Victim Advocacy Training and Technical Assistance
Additional training for victim advocates can improve a program's services and make its advocates more productive by teaching them about laws, procedures, and victim/witness issues. With the lack of funding, staffing, and time, however, most advocates in rural areas are unable to attend state, regional, or national trainings, which are usually held in metropolitan areas or out of state. By establishing a cooperative relationship with neighboring law enforcement agencies, the rural victim service provider may be able to attend trainings held in nearby jurisdictions. These organizations also may offer distance learning options, which would reduce cost, travel, and out-of-office time.
National training centers and organizations dedicated to serving victim needs also may provide advocates with the resources they need to effectively serve victims. Below are some examples of helpful links, programs, and projects. Appendix A provides a full list of victim-related organizations and their contact information.
Educating the Law Enforcement Community
Additional training about victims' rights is equally important for law enforcement officers and attorneys. Because police officers are most often the first to respond to crime scenes, they are the first to come in contact with victims and witnesses. As such, their treatment of the victim may influence whether or not that individual chooses to cooperate with law enforcement for the remainder of the legal process.
The literature on victims' issues and on domestic violence in particular attests to the problems that can occur when police officers or attorneys are not educated about or are insensitive to the needs of victims (Websdale 1998). One study found that many rural law enforcement officers were reluctant to intervene in domestic situations or other family affairs (Websdale 1998). For the victim/witness community, problems arise if law enforcement agencies adopt a territorial attitude toward advocates or volunteers and consequently withhold valuable information from them or fail to involve them in the court process.
Education and training are essential to addressing these types of issues. Significant education efforts have changed law enforcement officers' attitudes toward domestic violence, for instance, from thinking of it as a "family affair" to treating it as a crime (Grama 2000). Officers, attorneys, and judges should be required to attend mandatory victim-related trainings and/or to seek out resources on victims' rights, assistance, restitution, and compensation, and on techniques for interviewing victims and witnesses. With proper training, these officials also will be better prepared to help victims navigate through the appropriate channels of the criminal justice processin turn, saving valuable time for the victim advocate.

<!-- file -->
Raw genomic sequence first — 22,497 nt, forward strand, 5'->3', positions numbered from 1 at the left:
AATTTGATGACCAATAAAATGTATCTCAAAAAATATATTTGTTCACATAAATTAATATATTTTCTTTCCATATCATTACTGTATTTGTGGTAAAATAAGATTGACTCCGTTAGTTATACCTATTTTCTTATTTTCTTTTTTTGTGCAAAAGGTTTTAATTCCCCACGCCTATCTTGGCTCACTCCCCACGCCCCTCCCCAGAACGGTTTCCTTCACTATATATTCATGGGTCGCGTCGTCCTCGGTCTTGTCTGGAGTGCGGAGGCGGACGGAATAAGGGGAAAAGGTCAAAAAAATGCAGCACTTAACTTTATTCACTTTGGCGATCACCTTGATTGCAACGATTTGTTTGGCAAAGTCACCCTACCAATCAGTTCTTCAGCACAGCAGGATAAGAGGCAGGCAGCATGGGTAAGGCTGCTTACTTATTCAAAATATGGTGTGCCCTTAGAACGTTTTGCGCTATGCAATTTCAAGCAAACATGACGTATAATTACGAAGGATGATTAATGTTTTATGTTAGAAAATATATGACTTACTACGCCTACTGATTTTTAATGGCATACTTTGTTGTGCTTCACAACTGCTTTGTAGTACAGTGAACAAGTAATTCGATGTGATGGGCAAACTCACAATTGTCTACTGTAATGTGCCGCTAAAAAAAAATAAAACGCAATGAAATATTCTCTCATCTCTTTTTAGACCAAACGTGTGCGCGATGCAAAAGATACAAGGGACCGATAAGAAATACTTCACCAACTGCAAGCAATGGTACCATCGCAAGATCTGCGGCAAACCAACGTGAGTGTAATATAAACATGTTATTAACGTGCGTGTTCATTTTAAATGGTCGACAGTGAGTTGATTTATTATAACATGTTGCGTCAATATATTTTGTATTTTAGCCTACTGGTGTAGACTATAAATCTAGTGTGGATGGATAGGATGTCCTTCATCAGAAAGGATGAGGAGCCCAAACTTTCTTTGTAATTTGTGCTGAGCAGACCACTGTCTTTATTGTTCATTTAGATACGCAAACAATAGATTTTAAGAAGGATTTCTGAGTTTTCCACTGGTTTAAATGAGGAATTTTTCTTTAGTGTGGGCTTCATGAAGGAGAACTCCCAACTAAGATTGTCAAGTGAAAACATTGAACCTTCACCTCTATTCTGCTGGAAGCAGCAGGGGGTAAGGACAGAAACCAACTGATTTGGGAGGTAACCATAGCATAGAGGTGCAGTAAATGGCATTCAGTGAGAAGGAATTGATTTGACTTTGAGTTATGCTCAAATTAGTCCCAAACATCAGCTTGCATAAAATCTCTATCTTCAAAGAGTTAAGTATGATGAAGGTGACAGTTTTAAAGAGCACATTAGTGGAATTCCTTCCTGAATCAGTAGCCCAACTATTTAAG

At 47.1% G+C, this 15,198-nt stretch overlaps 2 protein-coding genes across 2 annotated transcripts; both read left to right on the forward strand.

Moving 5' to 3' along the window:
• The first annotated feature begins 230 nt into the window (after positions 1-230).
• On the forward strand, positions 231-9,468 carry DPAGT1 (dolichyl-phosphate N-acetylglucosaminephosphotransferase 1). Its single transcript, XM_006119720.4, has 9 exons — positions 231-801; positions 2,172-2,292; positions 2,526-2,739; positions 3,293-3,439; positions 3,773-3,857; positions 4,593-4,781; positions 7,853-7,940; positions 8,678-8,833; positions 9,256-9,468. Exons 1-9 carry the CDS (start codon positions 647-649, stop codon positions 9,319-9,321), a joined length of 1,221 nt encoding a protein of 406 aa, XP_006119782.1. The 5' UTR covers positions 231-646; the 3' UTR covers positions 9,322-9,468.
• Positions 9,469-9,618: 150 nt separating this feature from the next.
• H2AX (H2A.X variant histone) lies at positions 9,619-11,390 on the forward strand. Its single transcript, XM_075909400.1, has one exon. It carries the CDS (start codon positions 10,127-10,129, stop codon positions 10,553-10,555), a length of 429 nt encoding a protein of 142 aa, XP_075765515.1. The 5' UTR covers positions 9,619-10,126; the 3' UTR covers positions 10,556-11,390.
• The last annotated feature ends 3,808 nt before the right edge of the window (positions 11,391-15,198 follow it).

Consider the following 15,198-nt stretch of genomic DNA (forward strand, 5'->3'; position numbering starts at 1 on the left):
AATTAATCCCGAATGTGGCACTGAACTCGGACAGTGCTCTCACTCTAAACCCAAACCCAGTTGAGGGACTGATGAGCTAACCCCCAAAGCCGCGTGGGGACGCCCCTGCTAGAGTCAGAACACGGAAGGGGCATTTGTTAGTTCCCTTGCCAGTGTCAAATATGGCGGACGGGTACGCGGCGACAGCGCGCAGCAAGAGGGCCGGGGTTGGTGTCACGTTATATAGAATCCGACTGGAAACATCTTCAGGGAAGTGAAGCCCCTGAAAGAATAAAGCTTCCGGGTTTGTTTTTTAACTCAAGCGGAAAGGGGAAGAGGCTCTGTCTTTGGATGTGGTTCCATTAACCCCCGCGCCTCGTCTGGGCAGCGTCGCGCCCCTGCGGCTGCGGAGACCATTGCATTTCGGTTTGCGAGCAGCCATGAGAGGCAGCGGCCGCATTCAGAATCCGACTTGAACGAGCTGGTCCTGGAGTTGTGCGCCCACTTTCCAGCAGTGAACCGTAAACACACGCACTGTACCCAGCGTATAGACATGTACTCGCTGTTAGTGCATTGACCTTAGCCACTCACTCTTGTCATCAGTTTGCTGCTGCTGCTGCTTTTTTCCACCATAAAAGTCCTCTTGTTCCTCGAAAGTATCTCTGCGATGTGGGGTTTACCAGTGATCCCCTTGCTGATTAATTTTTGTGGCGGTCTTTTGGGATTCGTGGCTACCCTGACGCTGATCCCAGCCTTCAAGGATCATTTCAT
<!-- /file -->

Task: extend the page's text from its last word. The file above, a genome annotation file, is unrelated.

Needs of Specific Populations
Although rural jurisdictions share some common characteristics such as large geographic territories, small populations, and limited community resources, they may differ greatly by region and across or within counties (Weisheit et al. 1994). Underrepresented groups or populations with specific needs and characteristics may present unique challenges for rural providers. Some examples of specific populations and the additional challenges they raise are presented below.
Educating the community on the special factors surrounding rural victims of crime in specific populations is key to addressing these issues. Reaching out to churches and other faith organizations, schools, hospitals, and local centers or stores can bring attention to the unique situations of victims in specific populations.
In addition, a wealth of information and strategies for helping immigrant or migrant women to survive abuse can be gleaned from national organizations such as those mentioned in the section on victim advocacy training and technical assistance and listed in appendix A.5 The National Network to End Violence Against Immigrant Women offers an expansive network of information, technical assistance, and training to advocates, social workers, and other criminal justice-related providers who work with battered immigrant and/or trafficked women. The network is chaired by three major organizations: the Family Violence Prevention Fund, the National Organization of Women's Legal Defense and Education Fund, and the National Immigration Project of the National Lawyers Guild. Each provides trainings and technical assistance on different aspects of the fight to end abuse against immigrant women. Details on the network, and contact information for all organizations involved with it, can be found on the Futures Without Violence Website.
The Rural Leadership Project Manual,6 a product of the collaborative efforts of the U.S. Department of Justice's Office on Violence Against Women and the Family Violence Prevention Fund (FVPF), discusses how to create and sustain an immigrant leadership project. According to Monica Arenas, program assistant at FVPF, "The manual is based on the assumption that immigrant women are their own best advocates and are best able to assist other battered immigrants. They can gain the trust of immigrant communities better than an outsider, and they know what the problems they face are and how to develop solutions." This capacity is especially critical given that many immigrant farmworker communities are migratory and cannot develop sustained relationships with formal criminal justice and victim service agencies.